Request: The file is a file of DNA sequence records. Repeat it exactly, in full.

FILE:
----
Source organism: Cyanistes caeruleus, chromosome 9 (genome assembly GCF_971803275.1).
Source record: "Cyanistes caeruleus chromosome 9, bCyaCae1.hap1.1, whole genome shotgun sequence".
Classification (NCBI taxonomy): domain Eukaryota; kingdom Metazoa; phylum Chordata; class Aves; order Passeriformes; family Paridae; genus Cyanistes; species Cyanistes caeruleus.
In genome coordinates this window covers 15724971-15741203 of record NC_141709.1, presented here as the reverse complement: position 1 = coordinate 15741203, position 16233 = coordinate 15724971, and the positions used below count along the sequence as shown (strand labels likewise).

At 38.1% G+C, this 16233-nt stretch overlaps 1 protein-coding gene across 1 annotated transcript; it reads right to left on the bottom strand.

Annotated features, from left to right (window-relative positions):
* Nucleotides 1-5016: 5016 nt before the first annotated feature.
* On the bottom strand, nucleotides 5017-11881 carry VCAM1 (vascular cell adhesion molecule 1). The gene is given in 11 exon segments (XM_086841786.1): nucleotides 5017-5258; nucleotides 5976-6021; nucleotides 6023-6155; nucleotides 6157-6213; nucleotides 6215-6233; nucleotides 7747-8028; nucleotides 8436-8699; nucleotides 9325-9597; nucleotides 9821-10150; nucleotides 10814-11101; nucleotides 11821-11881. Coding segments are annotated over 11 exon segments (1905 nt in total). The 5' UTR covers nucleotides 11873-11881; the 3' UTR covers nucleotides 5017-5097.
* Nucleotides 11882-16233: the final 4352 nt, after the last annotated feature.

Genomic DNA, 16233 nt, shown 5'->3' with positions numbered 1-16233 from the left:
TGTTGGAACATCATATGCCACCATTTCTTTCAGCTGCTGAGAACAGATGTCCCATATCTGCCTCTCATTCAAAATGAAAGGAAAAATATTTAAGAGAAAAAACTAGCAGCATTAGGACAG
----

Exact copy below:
Source organism: Cyanistes caeruleus, chromosome 9 (genome assembly GCF_971803275.1).
Source record: "Cyanistes caeruleus chromosome 9, bCyaCae1.hap1.1, whole genome shotgun sequence".
Classification (NCBI taxonomy): domain Eukaryota; kingdom Metazoa; phylum Chordata; class Aves; order Passeriformes; family Paridae; genus Cyanistes; species Cyanistes caeruleus.
In genome coordinates this window covers 15724971-15741203 of record NC_141709.1, presented here as the reverse complement: position 1 = coordinate 15741203, position 16233 = coordinate 15724971, and the positions used below count along the sequence as shown (strand labels likewise).

At 38.1% G+C, this 16233-nt stretch overlaps 1 protein-coding gene across 1 annotated transcript; it reads right to left on the bottom strand.

Annotated features, from left to right (window-relative positions):
* Nucleotides 1-5016: 5016 nt before the first annotated feature.
* On the bottom strand, nucleotides 5017-11881 carry VCAM1 (vascular cell adhesion molecule 1). The gene is given in 11 exon segments (XM_086841786.1): nucleotides 5017-5258; nucleotides 5976-6021; nucleotides 6023-6155; nucleotides 6157-6213; nucleotides 6215-6233; nucleotides 7747-8028; nucleotides 8436-8699; nucleotides 9325-9597; nucleotides 9821-10150; nucleotides 10814-11101; nucleotides 11821-11881. Coding segments are annotated over 11 exon segments (1905 nt in total). The 5' UTR covers nucleotides 11873-11881; the 3' UTR covers nucleotides 5017-5097.
* Nucleotides 11882-16233: the final 4352 nt, after the last annotated feature.

Genomic DNA, 16233 nt, shown 5'->3' with positions numbered 1-16233 from the left:
TGTTGGAACATCATATGCCACCATTTCTTTCAGCTGCTGAGAACAGATGTCCCATATCTGCCTCTCATTCAAAATGAAAGGAAAAATATTTAAGAGAAAAAACTAGCAGCATTAGGACAG